In two key ways, strong parallels seem to exist between 1936 and 2008. The first is the emergence of demographic building blocks that will likely provide the foundation for a new, Democratic, and possibly progressive, electoral majority for a generation to come. The second is the way in which a profound economic crisis has utterly discredited the dominant ideology of the preceding electoral alignment.

Voting and Registration in the Election of 2008

Source: U.S. Census Bureau, Housing and Household Economic Statistics Division, July 2009

From the press release:
About 131 million people reported voting in the 2008 U.S. presidential election, an increase of 5 million from 2004, according to a new table package released today by the U.S. Census Bureau. The increase included about 2 million more black voters, 2 million more Hispanic voters and about 600,000 more Asian voters, while the number of non-Hispanic white voters remained statistically unchanged.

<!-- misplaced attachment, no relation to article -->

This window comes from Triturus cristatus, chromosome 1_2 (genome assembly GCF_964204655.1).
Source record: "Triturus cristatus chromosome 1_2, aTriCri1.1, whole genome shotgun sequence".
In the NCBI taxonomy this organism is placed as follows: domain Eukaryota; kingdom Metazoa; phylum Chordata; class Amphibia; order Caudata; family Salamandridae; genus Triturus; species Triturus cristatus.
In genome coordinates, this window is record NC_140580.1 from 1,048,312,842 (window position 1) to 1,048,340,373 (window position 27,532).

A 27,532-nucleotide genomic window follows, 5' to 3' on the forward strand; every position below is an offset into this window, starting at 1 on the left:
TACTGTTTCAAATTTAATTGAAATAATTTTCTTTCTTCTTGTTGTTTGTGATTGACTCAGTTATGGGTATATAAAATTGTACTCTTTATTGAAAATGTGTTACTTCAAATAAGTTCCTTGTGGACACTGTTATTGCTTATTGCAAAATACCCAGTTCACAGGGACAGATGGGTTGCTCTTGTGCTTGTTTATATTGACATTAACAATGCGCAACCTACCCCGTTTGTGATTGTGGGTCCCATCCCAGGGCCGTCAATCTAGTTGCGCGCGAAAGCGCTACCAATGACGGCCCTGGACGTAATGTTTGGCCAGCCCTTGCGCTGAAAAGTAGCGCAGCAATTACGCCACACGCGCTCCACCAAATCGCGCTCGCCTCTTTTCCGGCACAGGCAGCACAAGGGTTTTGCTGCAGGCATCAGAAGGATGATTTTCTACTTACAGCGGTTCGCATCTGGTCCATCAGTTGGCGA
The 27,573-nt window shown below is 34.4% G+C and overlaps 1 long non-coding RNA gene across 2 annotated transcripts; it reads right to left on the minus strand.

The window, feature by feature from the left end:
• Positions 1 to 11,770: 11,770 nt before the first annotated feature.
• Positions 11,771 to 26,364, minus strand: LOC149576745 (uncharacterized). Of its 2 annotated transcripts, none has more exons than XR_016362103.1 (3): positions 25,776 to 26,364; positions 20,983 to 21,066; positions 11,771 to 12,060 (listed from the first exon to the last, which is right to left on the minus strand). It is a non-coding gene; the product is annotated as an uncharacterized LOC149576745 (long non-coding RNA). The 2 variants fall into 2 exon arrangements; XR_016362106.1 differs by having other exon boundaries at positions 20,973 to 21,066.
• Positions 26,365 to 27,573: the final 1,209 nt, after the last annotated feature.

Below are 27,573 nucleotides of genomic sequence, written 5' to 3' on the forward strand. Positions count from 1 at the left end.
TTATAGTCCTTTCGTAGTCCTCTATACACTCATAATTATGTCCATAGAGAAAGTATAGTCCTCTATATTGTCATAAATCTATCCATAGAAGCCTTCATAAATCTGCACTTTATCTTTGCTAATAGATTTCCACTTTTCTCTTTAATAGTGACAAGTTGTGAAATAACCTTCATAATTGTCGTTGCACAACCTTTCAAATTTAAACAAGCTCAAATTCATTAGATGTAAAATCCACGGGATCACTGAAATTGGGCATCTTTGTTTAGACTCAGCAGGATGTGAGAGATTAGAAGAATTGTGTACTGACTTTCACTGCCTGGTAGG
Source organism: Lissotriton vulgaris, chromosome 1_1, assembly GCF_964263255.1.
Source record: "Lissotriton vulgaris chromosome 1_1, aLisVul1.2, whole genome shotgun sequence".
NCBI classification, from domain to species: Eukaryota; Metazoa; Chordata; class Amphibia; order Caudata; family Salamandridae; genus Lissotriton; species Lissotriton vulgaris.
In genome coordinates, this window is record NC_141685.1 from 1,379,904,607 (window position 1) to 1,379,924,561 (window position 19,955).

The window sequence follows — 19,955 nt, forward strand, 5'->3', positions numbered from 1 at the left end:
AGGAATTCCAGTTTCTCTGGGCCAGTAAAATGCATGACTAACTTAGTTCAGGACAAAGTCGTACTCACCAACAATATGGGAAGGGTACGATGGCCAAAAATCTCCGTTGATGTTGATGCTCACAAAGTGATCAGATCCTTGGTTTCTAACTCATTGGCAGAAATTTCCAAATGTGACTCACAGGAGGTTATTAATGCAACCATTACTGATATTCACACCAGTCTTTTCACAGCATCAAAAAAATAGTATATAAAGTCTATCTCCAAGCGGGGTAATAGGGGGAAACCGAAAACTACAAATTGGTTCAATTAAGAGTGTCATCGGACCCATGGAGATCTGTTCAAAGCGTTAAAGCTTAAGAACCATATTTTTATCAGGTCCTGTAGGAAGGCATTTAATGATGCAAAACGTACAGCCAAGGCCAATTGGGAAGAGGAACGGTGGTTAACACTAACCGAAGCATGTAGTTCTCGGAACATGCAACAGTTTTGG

Additionally, voters 18 to 24 were the only age group to show a statistically significant increase in turnout, reaching 49 percent in 2008 compared with 47 percent in 2004. Blacks had the highest turnout rate among 18- to 24-year-old voters — 55 percent, an 8 percent increase from 2004. The increased turnout among certain demographic groups was offset by stagnant or decreased turnout among other groups, causing overall 2008 voter turnout to remain statistically unchanged — at 64 percent — from 2004.

The NVRA at Fifteen: A Report to Congress

Source: Estelle H. Rogers, Project Vote, 2009

From the press release:
Signed into law by President Clinton in May of 1993, the National Voter Registration Act (NVRA) was hailed by some as “the final achievement of the 1960’s voting rights revolution,” and proponents estimated that it would add 50 million Americans to the voting rolls. However, in a comprehensive new report released today by Project Vote, The NVRA at Fifteen: A Report to Congress, voting rights attorney Estelle Rogers finds that lack of enforcement, failures of state and federal leadership, and restrictive court decisions have left the full potential of the NVRA unrealized, and have left millions of disenfranchised Americans still awaiting the promise of a truly inclusive democracy.